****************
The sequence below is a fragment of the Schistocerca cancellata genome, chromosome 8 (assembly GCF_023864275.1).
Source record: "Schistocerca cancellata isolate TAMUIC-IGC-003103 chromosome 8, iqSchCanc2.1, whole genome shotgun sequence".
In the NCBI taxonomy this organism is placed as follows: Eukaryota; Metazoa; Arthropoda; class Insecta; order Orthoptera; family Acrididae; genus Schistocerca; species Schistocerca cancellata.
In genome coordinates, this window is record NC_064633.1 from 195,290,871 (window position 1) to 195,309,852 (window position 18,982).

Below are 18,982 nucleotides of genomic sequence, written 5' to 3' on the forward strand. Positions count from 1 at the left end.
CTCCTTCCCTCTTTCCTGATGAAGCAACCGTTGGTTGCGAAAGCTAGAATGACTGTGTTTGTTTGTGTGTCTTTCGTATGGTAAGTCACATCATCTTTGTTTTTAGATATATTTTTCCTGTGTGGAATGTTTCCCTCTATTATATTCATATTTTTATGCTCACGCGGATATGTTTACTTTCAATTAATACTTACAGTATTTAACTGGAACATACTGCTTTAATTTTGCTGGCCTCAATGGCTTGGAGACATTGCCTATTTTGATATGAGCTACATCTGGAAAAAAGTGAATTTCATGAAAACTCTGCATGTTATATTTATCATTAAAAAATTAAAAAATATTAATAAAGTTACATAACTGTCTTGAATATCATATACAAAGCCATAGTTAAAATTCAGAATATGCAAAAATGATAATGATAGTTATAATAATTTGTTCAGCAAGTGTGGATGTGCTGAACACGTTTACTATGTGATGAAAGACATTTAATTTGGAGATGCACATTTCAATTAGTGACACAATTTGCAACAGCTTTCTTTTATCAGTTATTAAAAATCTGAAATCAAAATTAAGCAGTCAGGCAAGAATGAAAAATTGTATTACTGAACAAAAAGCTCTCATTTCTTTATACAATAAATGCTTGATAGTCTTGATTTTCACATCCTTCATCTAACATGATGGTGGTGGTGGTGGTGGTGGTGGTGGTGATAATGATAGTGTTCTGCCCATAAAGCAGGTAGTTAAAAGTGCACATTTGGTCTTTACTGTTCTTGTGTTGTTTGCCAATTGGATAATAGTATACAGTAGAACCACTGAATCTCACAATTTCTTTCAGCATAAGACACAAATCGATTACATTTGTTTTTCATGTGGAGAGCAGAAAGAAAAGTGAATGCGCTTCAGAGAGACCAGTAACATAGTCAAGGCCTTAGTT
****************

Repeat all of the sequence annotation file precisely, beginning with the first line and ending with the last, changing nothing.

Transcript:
The sequence below is a fragment of the Schistocerca cancellata genome, chromosome 8 (assembly GCF_023864275.1).
Source record: "Schistocerca cancellata isolate TAMUIC-IGC-003103 chromosome 8, iqSchCanc2.1, whole genome shotgun sequence".
In the NCBI taxonomy this organism is placed as follows: Eukaryota; Metazoa; Arthropoda; class Insecta; order Orthoptera; family Acrididae; genus Schistocerca; species Schistocerca cancellata.
In genome coordinates, this window is record NC_064633.1 from 195,290,871 (window position 1) to 195,309,852 (window position 18,982).

Below are 18,982 nucleotides of genomic sequence, written 5' to 3' on the forward strand. Positions count from 1 at the left end.
CTCCTTCCCTCTTTCCTGATGAAGCAACCGTTGGTTGCGAAAGCTAGAATGACTGTGTTTGTTTGTGTGTCTTTCGTATGGTAAGTCACATCATCTTTGTTTTTAGATATATTTTTCCTGTGTGGAATGTTTCCCTCTATTATATTCATATTTTTATGCTCACGCGGATATGTTTACTTTCAATTAATACTTACAGTATTTAACTGGAACATACTGCTTTAATTTTGCTGGCCTCAATGGCTTGGAGACATTGCCTATTTTGATATGAGCTACATCTGGAAAAAAGTGAATTTCATGAAAACTCTGCATGTTATATTTATCATTAAAAAATTAAAAAATATTAATAAAGTTACATAACTGTCTTGAATATCATATACAAAGCCATAGTTAAAATTCAGAATATGCAAAAATGATAATGATAGTTATAATAATTTGTTCAGCAAGTGTGGATGTGCTGAACACGTTTACTATGTGATGAAAGACATTTAATTTGGAGATGCACATTTCAATTAGTGACACAATTTGCAACAGCTTTCTTTTATCAGTTATTAAAAATCTGAAATCAAAATTAAGCAGTCAGGCAAGAATGAAAAATTGTATTACTGAACAAAAAGCTCTCATTTCTTTATACAATAAATGCTTGATAGTCTTGATTTTCACATCCTTCATCTAACATGATGGTGGTGGTGGTGGTGGTGGTGGTGGTGATAATGATAGTGTTCTGCCCATAAAGCAGGTAGTTAAAAGTGCACATTTGGTCTTTACTGTTCTTGTGTTGTTTGCCAATTGGATAATAGTATACAGTAGAACCACTGAATCTCACAATTTCTTTCAGCATAAGACACAAATCGATTACATTTGTTTTTCATGTGGAGAGCAGAAAGAAAAGTGAATGCGCTTCAGAGAGACCAGTAACATAGTCAAGGCCTTAGTT